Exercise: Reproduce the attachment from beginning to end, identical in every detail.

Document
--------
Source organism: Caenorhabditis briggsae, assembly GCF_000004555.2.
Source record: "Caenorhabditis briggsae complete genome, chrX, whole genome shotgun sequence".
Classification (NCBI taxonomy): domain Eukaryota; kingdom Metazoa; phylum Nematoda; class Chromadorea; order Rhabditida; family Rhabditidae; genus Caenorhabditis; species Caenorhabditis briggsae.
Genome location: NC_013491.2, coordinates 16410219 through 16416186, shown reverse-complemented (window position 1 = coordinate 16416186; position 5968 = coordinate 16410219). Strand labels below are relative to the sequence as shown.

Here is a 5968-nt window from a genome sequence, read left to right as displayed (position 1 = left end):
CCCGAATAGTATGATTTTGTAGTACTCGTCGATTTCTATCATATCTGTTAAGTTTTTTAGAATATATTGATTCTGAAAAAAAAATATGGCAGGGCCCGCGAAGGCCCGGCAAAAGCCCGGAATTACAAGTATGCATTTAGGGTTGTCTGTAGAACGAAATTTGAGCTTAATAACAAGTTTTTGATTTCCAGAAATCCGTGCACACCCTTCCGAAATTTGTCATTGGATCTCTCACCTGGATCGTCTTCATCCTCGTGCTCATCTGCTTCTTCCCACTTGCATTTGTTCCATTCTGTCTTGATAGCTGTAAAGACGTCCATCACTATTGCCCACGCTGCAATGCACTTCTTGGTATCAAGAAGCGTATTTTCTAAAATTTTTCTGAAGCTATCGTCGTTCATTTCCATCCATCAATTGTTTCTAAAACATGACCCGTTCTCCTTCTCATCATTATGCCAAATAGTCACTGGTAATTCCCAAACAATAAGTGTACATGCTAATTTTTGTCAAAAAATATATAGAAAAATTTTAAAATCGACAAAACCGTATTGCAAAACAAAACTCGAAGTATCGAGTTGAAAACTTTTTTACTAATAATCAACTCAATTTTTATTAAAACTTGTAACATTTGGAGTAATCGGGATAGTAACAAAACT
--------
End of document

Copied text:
Source organism: Caenorhabditis briggsae, assembly GCF_000004555.2.
Source record: "Caenorhabditis briggsae complete genome, chrX, whole genome shotgun sequence".
Classification (NCBI taxonomy): domain Eukaryota; kingdom Metazoa; phylum Nematoda; class Chromadorea; order Rhabditida; family Rhabditidae; genus Caenorhabditis; species Caenorhabditis briggsae.
Genome location: NC_013491.2, coordinates 16410219 through 16416186, shown reverse-complemented (window position 1 = coordinate 16416186; position 5968 = coordinate 16410219). Strand labels below are relative to the sequence as shown.

Here is a 5968-nt window from a genome sequence, read left to right as displayed (position 1 = left end):
CCCGAATAGTATGATTTTGTAGTACTCGTCGATTTCTATCATATCTGTTAAGTTTTTTAGAATATATTGATTCTGAAAAAAAAATATGGCAGGGCCCGCGAAGGCCCGGCAAAAGCCCGGAATTACAAGTATGCATTTAGGGTTGTCTGTAGAACGAAATTTGAGCTTAATAACAAGTTTTTGATTTCCAGAAATCCGTGCACACCCTTCCGAAATTTGTCATTGGATCTCTCACCTGGATCGTCTTCATCCTCGTGCTCATCTGCTTCTTCCCACTTGCATTTGTTCCATTCTGTCTTGATAGCTGTAAAGACGTCCATCACTATTGCCCACGCTGCAATGCACTTCTTGGTATCAAGAAGCGTATTTTCTAAAATTTTTCTGAAGCTATCGTCGTTCATTTCCATCCATCAATTGTTTCTAAAACATGACCCGTTCTCCTTCTCATCATTATGCCAAATAGTCACTGGTAATTCCCAAACAATAAGTGTACATGCTAATTTTTGTCAAAAAATATATAGAAAAATTTTAAAATCGACAAAACCGTATTGCAAAACAAAACTCGAAGTATCGAGTTGAAAACTTTTTTACTAATAATCAACTCAATTTTTATTAAAACTTGTAACATTTGGAGTAATCGGGATAGTAACAAAACT